He said that human intervention in cargo clearing would be reduced considerably, increasing internal integrity and transparency.

“Automation in the Customs will eliminate the human interaction between the clearing agent and the Customs officers, thus curbing corruption and improving our efficiency to meet with international standards.”

After the initial processing is done, clearing agents begin to form another queue, inside the Customs office, where certification and signatures need to be obtained, from the relevant Customs officers. Of course, the same procedure of corruption continues, with senior Customs officers demanding a slightly higher rate than the officers at the counter.

To enter the interior of the Customs office, each authorised agent is given a special ID, without which entry is strictly prohibited. I understand that such measures have been taken to prevent visitors to the port from entering the Customs office and exposing the realities of its activities to the media. I didn’t have an ID, but I relied on the saying that fortune favours the brave.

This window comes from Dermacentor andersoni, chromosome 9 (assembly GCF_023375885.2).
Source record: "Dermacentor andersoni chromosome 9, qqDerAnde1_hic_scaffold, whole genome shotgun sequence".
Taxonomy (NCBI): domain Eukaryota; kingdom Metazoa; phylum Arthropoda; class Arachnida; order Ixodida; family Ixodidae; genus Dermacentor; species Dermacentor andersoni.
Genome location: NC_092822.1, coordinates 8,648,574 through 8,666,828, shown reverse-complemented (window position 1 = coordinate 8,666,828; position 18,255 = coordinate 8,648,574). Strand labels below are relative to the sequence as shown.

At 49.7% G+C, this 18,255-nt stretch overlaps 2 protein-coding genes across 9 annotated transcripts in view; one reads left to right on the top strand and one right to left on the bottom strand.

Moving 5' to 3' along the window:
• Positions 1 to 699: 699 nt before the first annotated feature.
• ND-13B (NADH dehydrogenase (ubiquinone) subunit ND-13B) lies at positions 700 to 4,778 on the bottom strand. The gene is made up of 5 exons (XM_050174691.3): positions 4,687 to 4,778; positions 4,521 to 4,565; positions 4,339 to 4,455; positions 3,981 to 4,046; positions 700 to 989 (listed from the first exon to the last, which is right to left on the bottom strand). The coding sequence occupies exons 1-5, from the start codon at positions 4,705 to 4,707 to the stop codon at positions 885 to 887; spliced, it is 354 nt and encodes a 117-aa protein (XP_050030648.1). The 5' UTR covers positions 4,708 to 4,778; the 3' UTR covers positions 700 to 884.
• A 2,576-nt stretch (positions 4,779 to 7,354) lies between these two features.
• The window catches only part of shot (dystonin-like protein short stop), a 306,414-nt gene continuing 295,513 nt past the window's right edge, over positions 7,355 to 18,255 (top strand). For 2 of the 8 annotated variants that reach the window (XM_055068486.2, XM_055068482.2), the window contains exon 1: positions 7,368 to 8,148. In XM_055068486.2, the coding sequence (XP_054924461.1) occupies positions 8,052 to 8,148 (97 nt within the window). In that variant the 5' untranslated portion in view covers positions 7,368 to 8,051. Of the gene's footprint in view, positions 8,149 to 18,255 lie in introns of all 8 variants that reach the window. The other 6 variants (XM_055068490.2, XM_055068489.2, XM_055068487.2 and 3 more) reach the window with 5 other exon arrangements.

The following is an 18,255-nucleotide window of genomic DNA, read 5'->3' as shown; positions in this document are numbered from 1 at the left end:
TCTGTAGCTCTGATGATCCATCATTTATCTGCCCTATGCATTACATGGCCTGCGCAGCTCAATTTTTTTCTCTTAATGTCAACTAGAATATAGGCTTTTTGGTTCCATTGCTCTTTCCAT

I, an undercover reporter, managed to pose off as a clearing agent, and walked straight through with no questions asked by the three security men posted at the entrance. Each Customs officer, be it senior or junior, had their drawers opened, almost overflowing with 100 rupee notes.

The office was terribly noisy with several clearing agents bargaining with the Customs officer to reduce their fees. A senior Customs officer, upon seeing my unfamiliar face, shut his over flowing drawer in embarrassment. Believe it or not, I can safely vouch that except for one or two persons, every other officer including the highest ranking officer in the ‘Long Room’ is corrupt.

As I climb down the stairs of the ‘Long Room’ in disbelief, my eyes are immediately drawn towards a Customs yard in which seized vehicles have been parked. I was told that these brand new vehicles are seized, when the Customs has evidence that the goods were under valued or were not imported with the correct documents.